The first calamity of the 20th century. The calamity from which all other calamities sprang. ~ German-born American historian Fritz Stern

By the 20th century there was the strong stench of competitive nationalism among the leaders of European nation-states, which had become enmeshed in a tangled web of alliances that had formed from colonial empires jockeying for dominance.

The assassination of the Austro-Hungarian Archduke Franz Ferdinand by a 19-year-old Bosnian Serb activist on 28 June 2014 started a chain reaction that plunged Europe into a cataclysmic struggle. Austria-Hungary, which had been looking to assert itself into the Balkans, declared war on Serbia, accusing its government of orchestrating the attack. Russia then mobilized to defend Serbia, its ally. This led Germany, which was allied with Austria-Hungary, to declare war on Russia and its ally France, and to invade France’s neighbor, neutral Belgium. Britain had promised to protect Belgian neutrality, and so declared war on Germany, which it had been battling for naval supremacy.

Technology turned warfare into mass slaughter. The introduction of machine guns and accurate artillery made advancing over open ground suicidal. Nevertheless, insane military leaders clung to 19th-century tactics for much of the war, ordering massed infantry assaults that meant troops were mowed down by the thousands.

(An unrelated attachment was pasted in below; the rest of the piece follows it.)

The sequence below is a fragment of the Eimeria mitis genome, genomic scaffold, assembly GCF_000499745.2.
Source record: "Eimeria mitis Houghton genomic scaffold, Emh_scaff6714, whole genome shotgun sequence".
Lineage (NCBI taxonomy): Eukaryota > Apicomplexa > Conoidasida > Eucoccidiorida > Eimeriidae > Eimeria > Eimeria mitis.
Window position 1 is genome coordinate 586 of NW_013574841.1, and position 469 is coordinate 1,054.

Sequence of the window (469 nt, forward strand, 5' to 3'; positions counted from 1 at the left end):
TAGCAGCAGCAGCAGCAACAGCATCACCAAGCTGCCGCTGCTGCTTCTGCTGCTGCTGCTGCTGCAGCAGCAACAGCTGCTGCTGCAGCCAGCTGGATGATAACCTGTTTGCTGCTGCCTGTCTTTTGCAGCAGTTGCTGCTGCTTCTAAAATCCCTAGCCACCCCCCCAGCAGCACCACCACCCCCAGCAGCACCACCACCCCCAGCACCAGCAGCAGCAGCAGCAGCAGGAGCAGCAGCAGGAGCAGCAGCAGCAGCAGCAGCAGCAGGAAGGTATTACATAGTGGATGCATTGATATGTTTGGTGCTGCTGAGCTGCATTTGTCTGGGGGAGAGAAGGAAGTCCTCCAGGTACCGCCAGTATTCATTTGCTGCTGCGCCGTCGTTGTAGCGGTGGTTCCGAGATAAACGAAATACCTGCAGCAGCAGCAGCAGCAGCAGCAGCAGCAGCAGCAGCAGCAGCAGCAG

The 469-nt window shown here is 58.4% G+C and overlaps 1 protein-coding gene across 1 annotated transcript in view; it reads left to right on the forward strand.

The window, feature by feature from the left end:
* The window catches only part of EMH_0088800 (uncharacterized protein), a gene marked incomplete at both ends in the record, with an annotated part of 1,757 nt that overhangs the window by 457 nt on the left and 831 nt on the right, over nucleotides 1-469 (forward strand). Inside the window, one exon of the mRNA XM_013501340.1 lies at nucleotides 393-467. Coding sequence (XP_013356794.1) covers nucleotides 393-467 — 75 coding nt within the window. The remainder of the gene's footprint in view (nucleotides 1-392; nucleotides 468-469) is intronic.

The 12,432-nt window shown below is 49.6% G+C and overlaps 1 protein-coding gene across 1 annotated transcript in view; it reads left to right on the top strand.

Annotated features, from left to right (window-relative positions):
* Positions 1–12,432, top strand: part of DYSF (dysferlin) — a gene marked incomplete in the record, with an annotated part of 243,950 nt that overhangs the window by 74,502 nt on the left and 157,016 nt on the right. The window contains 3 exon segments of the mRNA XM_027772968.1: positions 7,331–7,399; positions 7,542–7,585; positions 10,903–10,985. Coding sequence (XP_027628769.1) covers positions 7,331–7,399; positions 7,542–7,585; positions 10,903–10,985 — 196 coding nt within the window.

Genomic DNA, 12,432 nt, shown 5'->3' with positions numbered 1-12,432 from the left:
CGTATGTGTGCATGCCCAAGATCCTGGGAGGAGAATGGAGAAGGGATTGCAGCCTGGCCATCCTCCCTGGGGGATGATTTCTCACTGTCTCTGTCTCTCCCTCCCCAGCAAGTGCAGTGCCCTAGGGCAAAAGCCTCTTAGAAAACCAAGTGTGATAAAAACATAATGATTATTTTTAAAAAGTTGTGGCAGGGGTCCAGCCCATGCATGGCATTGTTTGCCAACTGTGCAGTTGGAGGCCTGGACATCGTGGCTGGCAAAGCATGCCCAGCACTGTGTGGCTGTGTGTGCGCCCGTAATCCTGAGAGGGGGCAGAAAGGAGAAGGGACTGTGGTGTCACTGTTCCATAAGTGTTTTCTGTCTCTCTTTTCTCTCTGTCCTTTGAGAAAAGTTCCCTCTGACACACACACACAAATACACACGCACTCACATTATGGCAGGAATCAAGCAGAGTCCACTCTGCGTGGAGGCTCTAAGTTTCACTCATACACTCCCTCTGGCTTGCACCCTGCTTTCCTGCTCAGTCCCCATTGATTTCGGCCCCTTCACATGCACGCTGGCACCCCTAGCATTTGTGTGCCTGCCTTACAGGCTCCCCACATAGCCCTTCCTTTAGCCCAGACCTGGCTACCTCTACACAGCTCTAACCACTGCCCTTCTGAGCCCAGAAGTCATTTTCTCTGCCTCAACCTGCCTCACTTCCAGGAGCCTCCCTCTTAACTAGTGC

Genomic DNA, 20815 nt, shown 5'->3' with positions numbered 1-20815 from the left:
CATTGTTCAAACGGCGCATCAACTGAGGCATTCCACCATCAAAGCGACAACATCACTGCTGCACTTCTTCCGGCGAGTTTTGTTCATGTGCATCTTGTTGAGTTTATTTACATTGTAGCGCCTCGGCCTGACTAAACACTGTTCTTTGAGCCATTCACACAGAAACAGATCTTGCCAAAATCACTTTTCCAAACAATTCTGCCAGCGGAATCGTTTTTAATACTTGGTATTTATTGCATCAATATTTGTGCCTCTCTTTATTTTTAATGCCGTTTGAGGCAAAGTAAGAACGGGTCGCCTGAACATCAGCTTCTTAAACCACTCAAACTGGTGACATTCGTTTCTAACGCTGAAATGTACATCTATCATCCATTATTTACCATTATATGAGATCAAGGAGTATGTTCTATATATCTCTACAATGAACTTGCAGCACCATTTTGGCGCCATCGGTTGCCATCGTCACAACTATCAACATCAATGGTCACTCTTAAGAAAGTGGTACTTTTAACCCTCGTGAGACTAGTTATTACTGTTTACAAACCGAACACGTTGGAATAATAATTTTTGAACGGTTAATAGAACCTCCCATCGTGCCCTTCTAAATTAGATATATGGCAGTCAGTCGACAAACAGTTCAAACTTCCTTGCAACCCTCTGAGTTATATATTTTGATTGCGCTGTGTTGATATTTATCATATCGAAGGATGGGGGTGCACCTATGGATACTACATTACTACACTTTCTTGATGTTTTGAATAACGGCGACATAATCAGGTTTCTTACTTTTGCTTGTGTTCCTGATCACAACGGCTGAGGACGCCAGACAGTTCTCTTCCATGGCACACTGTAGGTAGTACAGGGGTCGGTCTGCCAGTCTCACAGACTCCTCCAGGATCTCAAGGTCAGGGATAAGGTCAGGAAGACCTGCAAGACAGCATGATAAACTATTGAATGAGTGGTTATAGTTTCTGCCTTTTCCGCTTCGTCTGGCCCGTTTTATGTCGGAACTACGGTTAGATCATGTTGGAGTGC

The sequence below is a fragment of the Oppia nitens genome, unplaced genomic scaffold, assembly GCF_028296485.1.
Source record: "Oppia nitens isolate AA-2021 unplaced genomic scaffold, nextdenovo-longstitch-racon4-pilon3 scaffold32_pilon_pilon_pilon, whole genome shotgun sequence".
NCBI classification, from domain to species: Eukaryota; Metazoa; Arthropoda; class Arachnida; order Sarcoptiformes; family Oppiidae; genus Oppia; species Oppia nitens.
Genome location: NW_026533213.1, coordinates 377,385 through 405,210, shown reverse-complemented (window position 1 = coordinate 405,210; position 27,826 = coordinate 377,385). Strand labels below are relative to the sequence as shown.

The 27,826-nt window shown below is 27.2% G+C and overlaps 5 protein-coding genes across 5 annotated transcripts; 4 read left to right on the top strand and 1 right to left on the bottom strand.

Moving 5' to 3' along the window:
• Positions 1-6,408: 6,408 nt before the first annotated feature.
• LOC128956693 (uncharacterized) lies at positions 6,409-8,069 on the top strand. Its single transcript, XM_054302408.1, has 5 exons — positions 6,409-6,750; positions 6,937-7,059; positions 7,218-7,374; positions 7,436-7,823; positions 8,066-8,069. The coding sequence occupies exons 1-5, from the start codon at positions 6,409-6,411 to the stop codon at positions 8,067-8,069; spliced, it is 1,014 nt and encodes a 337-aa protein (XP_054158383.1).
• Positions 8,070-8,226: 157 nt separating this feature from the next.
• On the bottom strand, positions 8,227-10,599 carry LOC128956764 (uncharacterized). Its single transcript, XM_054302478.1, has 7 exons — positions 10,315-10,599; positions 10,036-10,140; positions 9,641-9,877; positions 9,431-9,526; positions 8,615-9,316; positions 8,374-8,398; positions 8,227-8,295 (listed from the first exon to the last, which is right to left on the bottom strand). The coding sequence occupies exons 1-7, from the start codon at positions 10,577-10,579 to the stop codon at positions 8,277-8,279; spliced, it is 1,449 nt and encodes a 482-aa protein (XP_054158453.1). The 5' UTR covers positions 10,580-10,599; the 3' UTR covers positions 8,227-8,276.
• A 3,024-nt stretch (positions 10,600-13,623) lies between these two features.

In the 4 years that followed, 9.7 million soldiers and 10 million civilians died in a ghastly conflict from which political leaders learned nothing. The war’s conclusion did not end the conflicts, some of which are still raging today.

War fatigue led to the collapse of the centuries-old Romanov dynasty and the imposition of Soviet Communist rule. The polyglot empire of defeated Austria-Hungary was dissolved into a motley collection of independent states roughly based on ethnic identity. The harsh terms insisted upon by France on Germany led to the rise of Adolf Hitler and his Nazis.


Patriotism is to nationalism what worship is to religion. As with religion, patriotism can spawn self-righteous ignoble actions.

Patriotism is the last refuge of scoundrels. ~ English writer Samuel Johnson

As it has in the worst excesses of political exercise, nationalism became a puissant posture in the 2010s. Donald Trump campaigned for US president in 2016 under the slogan “Make America Great,” despite a campaign offering nothing more than twaddle and lies.

In keeping with fascist thought, a significant facet of nascent nationalism has been loathing minorities. During his demagogic campaign, Trump called Mexicans “killers” and “rapists,” and promised to build a wall across the 3,201 km US–Mexico border to keep them out.

Beyond xenophobic tribal affinity, the primary propellant for ascendant nationalism has been the sapping of jobs and domestic economic vitality via globalization. While the younger generation express their alienation, the older nostalgically wish for a fictional time of security, and naïvely vote for those who promise it. As far as turning back the overwhelming plutocracy that corrodes US democratic ideals, Trump’s pseudo-election was setting the proverbial fox to guard the henhouse, as events would prove during Trump’s administration.

The point is, you can never be too greedy. ~ Donald Trump

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There are many countries in the world that are governed by men who use their office to enrich themselves and their families. ~ American journalist Jonathan Chait

“Shithole countries,” as President Donald Trump called them, have long been derided for their corrupt governments. With Trump putrefying the body politic, the US wholeheartedly joined them. Trump has proven unsurpassed in decimating the state called America – his efforts as president the exact opposite of his campaign slogan.